A shapeshifter keeps barging into my current novel. Even though I love shapeshifter mythology, I’ve been reluctant to include this one. Why? Because of The Law of Archetypes. Okay, it may be an unwritten law, but some folks seem to hold to these laws tenaciously.
By way of example: I happened to describe to someone what I needed this particular shifter to do in my novel. And they responded,
“A shapeshifter wouldn’t do that?”
Huh? Who says?
Well, apparently there is a law for fictional archetypes. Such familiar characters as
are bound by these laws.
Many moons ago I posted on this subject at Novel Rocket in a piece entitled The Good Vampire. My thesis: If vampires are fictional constructs, then why can’t they be good? Vampire mythology is shaped largely by superstition, folklore, gothic literature, and pop culture. Therefore, it remains in flux, unmoored, largely freed from factual constraints and rife for further tweaking. So why not tweak it?
But one commenter invoked The Law of Archetypes:
My biggest nit with reclaiming vampires is that traditionally, they have stood with witches, black dwarves, orcs, dragons, etc. Vampires as sympathetic figures is a 21st century twist. Its presence in children’s lit (and it’s BIG) means setting common morality on its head–screws knight vs. dragon for knight and dragon BFF. This leaves huge marks on kids’ ever-evolving moral education. Subtly and by implication only, they’re taught that “bad” and “good” have permanent quotation marks.
In other words, vampires, dragons, and witches have existed in tales for centuries, “have heavily influenced millions of children, not didactically, but through symbols and metaphors and archetypes… have not altered from one generation to the next (until now)… [and] have preserved a moral standard.”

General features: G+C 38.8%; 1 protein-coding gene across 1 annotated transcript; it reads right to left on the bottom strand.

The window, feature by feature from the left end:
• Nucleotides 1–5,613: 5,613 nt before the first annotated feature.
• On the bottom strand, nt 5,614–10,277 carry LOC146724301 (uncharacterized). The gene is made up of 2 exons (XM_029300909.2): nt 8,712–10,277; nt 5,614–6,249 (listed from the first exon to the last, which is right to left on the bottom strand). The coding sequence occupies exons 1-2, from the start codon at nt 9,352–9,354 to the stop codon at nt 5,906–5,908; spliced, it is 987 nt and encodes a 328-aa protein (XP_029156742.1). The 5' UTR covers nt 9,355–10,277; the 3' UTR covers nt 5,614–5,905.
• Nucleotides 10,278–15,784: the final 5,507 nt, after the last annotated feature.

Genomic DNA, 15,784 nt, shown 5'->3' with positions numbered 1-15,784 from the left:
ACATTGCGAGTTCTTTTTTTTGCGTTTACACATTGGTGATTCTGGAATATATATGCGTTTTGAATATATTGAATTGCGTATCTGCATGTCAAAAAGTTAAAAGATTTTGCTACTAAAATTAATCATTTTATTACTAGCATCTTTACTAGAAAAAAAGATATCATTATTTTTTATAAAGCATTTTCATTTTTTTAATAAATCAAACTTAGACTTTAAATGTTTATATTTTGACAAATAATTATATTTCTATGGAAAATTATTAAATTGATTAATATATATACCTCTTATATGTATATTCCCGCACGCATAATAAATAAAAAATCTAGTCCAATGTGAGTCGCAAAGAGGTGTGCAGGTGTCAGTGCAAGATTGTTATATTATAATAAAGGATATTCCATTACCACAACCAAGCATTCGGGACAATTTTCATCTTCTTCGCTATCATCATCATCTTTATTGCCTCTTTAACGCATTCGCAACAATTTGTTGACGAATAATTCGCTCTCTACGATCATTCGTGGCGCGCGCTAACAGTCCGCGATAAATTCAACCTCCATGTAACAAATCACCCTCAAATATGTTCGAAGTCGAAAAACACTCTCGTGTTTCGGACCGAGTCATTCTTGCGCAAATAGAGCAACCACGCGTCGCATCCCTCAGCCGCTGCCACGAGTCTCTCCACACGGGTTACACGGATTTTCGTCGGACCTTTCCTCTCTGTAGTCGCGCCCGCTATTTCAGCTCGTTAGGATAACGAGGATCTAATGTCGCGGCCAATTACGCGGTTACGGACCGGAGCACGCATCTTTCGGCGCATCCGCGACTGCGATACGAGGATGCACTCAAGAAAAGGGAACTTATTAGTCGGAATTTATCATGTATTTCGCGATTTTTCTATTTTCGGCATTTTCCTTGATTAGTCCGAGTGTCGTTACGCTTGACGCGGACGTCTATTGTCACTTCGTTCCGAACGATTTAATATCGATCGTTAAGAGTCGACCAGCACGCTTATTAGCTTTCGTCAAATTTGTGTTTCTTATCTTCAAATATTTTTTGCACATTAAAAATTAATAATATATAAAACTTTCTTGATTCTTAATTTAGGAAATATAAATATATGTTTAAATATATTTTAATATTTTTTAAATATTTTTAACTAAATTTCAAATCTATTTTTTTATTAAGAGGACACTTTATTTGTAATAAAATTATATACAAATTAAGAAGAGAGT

Granted, this commenter contends we should maintain fictional archetypes — at least, in fairy tales — on moral grounds. Dragons have always represented Evil to our children. So by tweaking the archetype, we confuse any sense of Absolute Morality.
Of course, some appeal to The Law of Archetypes not on moral grounds at all, but on the grounds of fictional cohesion, mythological congruity, or something. Every fictional world creates its own laws… laws which it is bound to. Smaug, Doctor Who, Jason’s Argonauts, and Count Dracula simply cannot do or be certain things. They are bound by the laws of their world. So as much as I’d like to tinker with zombies, I’m bound by the Law of Archetypes.
Which leaves my poor shapeshifter in the lurch.
Question: How much freedom does an author have to re-imagine fictional archetypes, especially ones that preserve a moral standard?